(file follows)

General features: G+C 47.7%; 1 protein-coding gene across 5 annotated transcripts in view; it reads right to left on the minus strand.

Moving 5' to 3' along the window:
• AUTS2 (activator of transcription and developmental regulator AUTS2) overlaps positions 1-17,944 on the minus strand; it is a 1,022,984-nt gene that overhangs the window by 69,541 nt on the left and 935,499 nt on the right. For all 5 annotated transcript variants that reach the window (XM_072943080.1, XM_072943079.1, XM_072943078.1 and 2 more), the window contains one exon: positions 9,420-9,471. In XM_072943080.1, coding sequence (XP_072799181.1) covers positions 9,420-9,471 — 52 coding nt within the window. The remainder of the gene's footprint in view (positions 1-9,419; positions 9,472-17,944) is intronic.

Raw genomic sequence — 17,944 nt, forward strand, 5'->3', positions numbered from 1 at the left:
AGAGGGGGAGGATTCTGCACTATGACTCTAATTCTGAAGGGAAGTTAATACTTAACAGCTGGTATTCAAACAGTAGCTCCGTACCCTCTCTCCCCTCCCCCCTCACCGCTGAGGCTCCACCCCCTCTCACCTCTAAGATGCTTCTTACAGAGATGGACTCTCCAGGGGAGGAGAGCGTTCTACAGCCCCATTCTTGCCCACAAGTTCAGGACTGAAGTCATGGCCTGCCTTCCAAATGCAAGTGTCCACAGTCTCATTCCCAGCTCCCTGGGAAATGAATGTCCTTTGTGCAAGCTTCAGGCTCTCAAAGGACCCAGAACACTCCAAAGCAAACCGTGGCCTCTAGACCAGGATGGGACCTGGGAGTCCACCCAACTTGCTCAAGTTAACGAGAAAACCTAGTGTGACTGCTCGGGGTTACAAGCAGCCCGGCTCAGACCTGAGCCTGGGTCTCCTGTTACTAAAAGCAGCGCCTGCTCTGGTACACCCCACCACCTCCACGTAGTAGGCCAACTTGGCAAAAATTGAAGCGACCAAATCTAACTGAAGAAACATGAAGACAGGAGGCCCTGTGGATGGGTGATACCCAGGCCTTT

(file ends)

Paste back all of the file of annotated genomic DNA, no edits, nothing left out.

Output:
General features: G+C 47.7%; 1 protein-coding gene across 5 annotated transcripts in view; it reads right to left on the minus strand.

Moving 5' to 3' along the window:
• AUTS2 (activator of transcription and developmental regulator AUTS2) overlaps positions 1-17,944 on the minus strand; it is a 1,022,984-nt gene that overhangs the window by 69,541 nt on the left and 935,499 nt on the right. For all 5 annotated transcript variants that reach the window (XM_072943080.1, XM_072943079.1, XM_072943078.1 and 2 more), the window contains one exon: positions 9,420-9,471. In XM_072943080.1, coding sequence (XP_072799181.1) covers positions 9,420-9,471 — 52 coding nt within the window. The remainder of the gene's footprint in view (positions 1-9,419; positions 9,472-17,944) is intronic.

Raw genomic sequence — 17,944 nt, forward strand, 5'->3', positions numbered from 1 at the left:
AGAGGGGGAGGATTCTGCACTATGACTCTAATTCTGAAGGGAAGTTAATACTTAACAGCTGGTATTCAAACAGTAGCTCCGTACCCTCTCTCCCCTCCCCCCTCACCGCTGAGGCTCCACCCCCTCTCACCTCTAAGATGCTTCTTACAGAGATGGACTCTCCAGGGGAGGAGAGCGTTCTACAGCCCCATTCTTGCCCACAAGTTCAGGACTGAAGTCATGGCCTGCCTTCCAAATGCAAGTGTCCACAGTCTCATTCCCAGCTCCCTGGGAAATGAATGTCCTTTGTGCAAGCTTCAGGCTCTCAAAGGACCCAGAACACTCCAAAGCAAACCGTGGCCTCTAGACCAGGATGGGACCTGGGAGTCCACCCAACTTGCTCAAGTTAACGAGAAAACCTAGTGTGACTGCTCGGGGTTACAAGCAGCCCGGCTCAGACCTGAGCCTGGGTCTCCTGTTACTAAAAGCAGCGCCTGCTCTGGTACACCCCACCACCTCCACGTAGTAGGCCAACTTGGCAAAAATTGAAGCGACCAAATCTAACTGAAGAAACATGAAGACAGGAGGCCCTGTGGATGGGTGATACCCAGGCCTTT